Home Authors Posts by Justin Aglio

Justin Aglio

Dr. Justin Aglio has served as a teacher and award-winning principal, and is now the Director of Academic Achievement and District Innovation at Montour School District in Pennsylvania. In addition to his duties at Montour, he also serves as a Visiting LearnLab Fellow at Carnegie Mellon University's Human-Computer Interaction Institute in the School of Computer Science. You can connect with him on Twitter: @JustinAglio.

Sharing: The New Superpower

As a species, we’ve reached a point where we’re good enough at production to feed, clothe, and connect everyone on the planet--we just haven’t figured out how to share the bounty of our production, or how to do it sustainably. How we share will shape the next 50 years of human existence.

5 Tips for Building a Maker Culture of Equity and Inclusion

When students have an environment that is inclusive, they are more confident and creative. They are then better able to create a love of learning, which is when unexpected ideas happen--and we need new ideas.

CMU: Pittsburgh’s Learning Engine

The third post in our 6-part #RemakeLearning series looks at CMU's partnerships with Pittsburgh Districts to advance education innovation and shape a new K-12 approach to computer science.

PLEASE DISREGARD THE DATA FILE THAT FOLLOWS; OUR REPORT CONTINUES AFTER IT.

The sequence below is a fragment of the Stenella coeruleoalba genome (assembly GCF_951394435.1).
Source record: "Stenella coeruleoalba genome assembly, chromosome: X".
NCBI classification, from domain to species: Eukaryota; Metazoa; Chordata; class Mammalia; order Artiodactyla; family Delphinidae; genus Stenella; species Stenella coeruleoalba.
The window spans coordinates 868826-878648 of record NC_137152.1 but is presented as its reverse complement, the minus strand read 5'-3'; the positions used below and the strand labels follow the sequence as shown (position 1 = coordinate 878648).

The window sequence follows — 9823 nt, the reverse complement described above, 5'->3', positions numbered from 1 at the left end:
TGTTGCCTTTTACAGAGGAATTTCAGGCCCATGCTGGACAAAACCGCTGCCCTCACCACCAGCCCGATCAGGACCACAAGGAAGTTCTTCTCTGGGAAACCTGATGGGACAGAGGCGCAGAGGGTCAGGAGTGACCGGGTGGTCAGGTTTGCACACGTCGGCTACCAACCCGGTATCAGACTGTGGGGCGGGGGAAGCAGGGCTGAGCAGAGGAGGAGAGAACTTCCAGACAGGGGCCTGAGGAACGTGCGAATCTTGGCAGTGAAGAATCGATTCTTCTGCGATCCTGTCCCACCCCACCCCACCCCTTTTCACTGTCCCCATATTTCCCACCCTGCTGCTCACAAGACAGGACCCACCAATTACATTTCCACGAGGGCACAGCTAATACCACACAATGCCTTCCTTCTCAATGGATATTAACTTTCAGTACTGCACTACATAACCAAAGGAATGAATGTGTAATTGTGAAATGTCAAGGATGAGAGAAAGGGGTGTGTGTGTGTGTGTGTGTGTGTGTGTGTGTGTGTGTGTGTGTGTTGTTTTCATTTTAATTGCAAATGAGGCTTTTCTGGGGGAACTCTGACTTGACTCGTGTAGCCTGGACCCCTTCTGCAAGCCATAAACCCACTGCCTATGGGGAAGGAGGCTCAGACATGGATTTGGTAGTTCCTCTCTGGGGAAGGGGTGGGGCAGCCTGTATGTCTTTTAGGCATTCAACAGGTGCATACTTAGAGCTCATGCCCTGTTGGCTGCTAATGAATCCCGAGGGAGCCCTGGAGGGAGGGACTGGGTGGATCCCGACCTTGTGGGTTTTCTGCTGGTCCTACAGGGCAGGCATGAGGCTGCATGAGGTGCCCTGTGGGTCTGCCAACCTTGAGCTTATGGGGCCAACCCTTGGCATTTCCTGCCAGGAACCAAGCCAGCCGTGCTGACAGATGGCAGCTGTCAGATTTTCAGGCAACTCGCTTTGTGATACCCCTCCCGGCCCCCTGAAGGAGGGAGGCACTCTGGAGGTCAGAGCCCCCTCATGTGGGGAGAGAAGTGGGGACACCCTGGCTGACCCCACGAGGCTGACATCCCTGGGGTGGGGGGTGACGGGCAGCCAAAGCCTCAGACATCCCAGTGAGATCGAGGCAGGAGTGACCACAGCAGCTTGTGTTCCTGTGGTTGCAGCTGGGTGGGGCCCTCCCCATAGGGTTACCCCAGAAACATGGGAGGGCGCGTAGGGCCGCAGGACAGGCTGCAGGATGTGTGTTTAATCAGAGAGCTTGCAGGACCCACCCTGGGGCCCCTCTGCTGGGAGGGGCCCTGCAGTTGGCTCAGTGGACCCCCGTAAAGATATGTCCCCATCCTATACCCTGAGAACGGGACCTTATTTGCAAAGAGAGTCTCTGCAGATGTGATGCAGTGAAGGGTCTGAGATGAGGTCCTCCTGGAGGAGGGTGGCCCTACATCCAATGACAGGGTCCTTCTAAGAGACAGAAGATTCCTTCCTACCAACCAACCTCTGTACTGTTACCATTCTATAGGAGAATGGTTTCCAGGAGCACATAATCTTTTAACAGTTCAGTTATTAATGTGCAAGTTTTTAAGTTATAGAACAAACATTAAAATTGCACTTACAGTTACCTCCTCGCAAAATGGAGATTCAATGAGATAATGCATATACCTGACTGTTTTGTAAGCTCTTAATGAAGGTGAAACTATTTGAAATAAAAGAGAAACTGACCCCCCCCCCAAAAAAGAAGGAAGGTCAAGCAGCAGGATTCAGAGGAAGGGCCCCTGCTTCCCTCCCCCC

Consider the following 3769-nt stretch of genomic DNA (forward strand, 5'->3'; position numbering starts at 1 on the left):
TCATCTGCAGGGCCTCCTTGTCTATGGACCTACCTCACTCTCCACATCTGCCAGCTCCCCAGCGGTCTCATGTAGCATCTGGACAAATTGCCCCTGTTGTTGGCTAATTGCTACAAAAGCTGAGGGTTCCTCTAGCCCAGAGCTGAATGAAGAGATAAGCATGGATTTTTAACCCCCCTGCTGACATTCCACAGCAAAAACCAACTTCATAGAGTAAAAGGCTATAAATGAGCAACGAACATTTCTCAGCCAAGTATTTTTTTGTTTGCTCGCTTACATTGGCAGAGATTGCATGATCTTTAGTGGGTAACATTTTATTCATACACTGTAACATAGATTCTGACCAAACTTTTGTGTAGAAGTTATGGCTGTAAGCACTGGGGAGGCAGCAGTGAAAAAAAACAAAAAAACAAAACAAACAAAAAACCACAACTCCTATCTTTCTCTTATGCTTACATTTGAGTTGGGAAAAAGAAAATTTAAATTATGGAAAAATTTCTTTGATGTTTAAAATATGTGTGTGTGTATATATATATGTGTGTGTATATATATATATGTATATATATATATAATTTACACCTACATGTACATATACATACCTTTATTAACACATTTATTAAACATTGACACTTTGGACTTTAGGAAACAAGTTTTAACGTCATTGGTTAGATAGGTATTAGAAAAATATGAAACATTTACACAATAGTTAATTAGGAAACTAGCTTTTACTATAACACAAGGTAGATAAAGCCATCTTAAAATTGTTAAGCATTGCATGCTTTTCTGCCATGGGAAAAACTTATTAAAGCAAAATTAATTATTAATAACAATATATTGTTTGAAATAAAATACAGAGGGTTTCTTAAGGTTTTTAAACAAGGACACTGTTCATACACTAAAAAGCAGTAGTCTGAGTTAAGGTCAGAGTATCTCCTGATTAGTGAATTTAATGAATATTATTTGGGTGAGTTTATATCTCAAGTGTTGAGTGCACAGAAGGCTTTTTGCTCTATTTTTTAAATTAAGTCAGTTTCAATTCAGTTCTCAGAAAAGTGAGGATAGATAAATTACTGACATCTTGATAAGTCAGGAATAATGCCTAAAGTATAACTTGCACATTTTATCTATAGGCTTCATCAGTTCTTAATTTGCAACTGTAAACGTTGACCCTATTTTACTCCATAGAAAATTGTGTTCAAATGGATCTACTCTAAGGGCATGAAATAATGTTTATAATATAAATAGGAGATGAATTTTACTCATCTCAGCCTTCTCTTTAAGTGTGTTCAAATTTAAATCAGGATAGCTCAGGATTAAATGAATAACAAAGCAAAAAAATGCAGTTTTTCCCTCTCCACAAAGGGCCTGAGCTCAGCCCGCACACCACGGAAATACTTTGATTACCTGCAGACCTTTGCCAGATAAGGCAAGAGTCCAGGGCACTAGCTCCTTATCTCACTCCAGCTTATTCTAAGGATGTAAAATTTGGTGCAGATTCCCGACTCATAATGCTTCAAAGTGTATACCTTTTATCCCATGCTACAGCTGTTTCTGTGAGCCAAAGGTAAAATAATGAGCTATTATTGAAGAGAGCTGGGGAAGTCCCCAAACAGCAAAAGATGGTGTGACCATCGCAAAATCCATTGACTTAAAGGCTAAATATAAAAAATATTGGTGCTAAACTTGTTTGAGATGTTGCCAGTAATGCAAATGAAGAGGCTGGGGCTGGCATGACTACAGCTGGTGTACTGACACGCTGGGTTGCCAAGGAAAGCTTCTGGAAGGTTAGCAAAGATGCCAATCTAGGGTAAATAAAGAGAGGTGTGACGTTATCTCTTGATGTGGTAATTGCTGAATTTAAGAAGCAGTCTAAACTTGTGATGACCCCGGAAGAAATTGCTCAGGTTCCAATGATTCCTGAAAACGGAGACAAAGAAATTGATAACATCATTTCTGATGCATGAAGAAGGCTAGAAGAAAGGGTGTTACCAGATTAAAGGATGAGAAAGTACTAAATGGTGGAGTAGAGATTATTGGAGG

Creating Tomorrow’s Moonshot Thinkers

By: Justin Aglio and Esther Wojcicki. Students in the Montour School District will enter an exciting new school building this year focused on "creating a culture of moonshot thinkers.”

SOLE: Hacking Today’s Education for the Future

By: Dr. Jeffrey McClellan and Justin Aglio. Self-Organizing Learning Environments (SOLEs) draw on children’s natural curiosity to create a dynamic education space for students to learn, interact and develop critical problem-solving skills.

What’s Your School District’s Tagline for the New School Year?

By: Justin Aglio and Dr. Michael Ghilani. Here are the steps Montour School District took to create a tagline that best represents our mission, as well as our current and future plans to continue modeling it for our students.